So much to see, so little time.
Although I had visited Split before, it was many moons ago and I had stayed in the suburbs with friends. It was therefore a pleasant surprise to visit Split and enjoy the sights it had to offer, both old and new.
One of the main attractions is the Riva Promenade, an important public space bursting with cafes and restaurants, a great place to meet up with friends for a drink or perhaps indulge in Gelati. From here you can either go back in time into the old city, or look towards the port full of modern cruise liners.
The old city contains Diocletians Palace which dates back 17 centuries. The structure looks more like a fortress, and whilst only a shell in parts is very well preserved. There are cafes nestled amongst the historic facades and a walk down through the sub structures is a must. This is not just an empty space, it is still in use today, not only as a public thoroughfare, but is also home to small stalls selling souvenirs and other nicnacs. Keep wandering around and there are some beautiful old steets and laneways too.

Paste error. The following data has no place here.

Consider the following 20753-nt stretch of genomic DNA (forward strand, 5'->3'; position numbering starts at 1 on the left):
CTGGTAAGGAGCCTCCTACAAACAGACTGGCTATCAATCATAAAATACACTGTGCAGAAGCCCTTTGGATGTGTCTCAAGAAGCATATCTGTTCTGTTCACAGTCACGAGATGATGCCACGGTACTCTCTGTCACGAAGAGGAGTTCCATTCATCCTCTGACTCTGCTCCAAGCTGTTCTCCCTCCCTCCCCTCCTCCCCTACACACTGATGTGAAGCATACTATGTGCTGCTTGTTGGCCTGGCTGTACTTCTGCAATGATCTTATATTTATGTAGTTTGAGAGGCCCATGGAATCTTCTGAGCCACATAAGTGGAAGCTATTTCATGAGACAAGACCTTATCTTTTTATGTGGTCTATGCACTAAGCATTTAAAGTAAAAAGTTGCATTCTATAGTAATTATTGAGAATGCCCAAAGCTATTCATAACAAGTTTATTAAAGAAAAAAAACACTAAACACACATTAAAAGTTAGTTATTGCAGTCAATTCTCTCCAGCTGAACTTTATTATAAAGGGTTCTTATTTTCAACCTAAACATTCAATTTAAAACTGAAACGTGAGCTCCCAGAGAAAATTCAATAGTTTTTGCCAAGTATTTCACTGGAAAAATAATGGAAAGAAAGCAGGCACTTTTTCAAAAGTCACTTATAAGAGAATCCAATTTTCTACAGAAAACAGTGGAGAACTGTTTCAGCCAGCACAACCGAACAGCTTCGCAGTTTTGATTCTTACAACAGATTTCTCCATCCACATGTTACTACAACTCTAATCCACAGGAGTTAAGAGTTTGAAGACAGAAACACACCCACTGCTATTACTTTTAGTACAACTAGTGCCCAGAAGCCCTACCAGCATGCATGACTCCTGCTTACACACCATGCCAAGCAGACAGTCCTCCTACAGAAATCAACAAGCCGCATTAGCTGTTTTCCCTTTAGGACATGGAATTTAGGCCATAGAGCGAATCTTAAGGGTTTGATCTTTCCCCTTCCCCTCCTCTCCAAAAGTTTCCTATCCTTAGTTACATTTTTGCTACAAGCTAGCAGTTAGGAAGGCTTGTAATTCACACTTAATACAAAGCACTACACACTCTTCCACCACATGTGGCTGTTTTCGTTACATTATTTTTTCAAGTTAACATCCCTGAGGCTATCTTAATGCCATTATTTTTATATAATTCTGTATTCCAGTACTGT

Trogir is an historic town on the Adriatic Coast less than 30km from Split. We spent a couple of hours here killing time before returning the hire car to Split Airport. Trogir is built on an island, easily acessed by a small bridge. It is listed on the UNESCO World Heritiage List as one of the best preserved medieval towns in Europe and the historic centre is captivating. Narrow medieval streets, carved facades and hidden squares to explore. Stop and enjoy a coffee, soak it all up and don’t be in a hurry. The Cathedral of St Lawrence stands on the northern side of the main square and features the beautifully carved “Radovans Portal”. A climb up the narrow steps to the bell tower (if you like heights) affords a nice view of the town and surrounds.